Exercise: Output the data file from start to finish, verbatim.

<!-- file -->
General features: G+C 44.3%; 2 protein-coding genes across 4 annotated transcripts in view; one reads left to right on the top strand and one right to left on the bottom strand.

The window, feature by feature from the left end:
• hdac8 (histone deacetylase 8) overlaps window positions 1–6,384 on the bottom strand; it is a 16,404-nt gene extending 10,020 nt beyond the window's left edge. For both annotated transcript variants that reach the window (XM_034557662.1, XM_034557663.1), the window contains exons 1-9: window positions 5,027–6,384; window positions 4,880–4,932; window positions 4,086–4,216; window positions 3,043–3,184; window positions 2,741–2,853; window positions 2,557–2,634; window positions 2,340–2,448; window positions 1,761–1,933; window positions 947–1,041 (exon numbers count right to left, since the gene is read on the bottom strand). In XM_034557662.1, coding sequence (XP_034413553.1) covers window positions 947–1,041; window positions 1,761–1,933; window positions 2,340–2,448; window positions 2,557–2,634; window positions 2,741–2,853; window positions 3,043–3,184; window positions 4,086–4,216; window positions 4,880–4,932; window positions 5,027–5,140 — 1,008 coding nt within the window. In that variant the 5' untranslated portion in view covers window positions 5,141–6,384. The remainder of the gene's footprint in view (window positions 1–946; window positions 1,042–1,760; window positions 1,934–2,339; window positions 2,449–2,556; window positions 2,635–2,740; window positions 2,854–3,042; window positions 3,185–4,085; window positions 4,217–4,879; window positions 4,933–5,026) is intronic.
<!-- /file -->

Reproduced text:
General features: G+C 44.3%; 2 protein-coding genes across 4 annotated transcripts in view; one reads left to right on the top strand and one right to left on the bottom strand.

The window, feature by feature from the left end:
• hdac8 (histone deacetylase 8) overlaps window positions 1–6,384 on the bottom strand; it is a 16,404-nt gene extending 10,020 nt beyond the window's left edge. For both annotated transcript variants that reach the window (XM_034557662.1, XM_034557663.1), the window contains exons 1-9: window positions 5,027–6,384; window positions 4,880–4,932; window positions 4,086–4,216; window positions 3,043–3,184; window positions 2,741–2,853; window positions 2,557–2,634; window positions 2,340–2,448; window positions 1,761–1,933; window positions 947–1,041 (exon numbers count right to left, since the gene is read on the bottom strand). In XM_034557662.1, coding sequence (XP_034413553.1) covers window positions 947–1,041; window positions 1,761–1,933; window positions 2,340–2,448; window positions 2,557–2,634; window positions 2,741–2,853; window positions 3,043–3,184; window positions 4,086–4,216; window positions 4,880–4,932; window positions 5,027–5,140 — 1,008 coding nt within the window. In that variant the 5' untranslated portion in view covers window positions 5,141–6,384. The remainder of the gene's footprint in view (window positions 1–946; window positions 1,042–1,760; window positions 1,934–2,339; window positions 2,449–2,556; window positions 2,635–2,740; window positions 2,854–3,042; window positions 3,185–4,085; window positions 4,217–4,879; window positions 4,933–5,026) is intronic.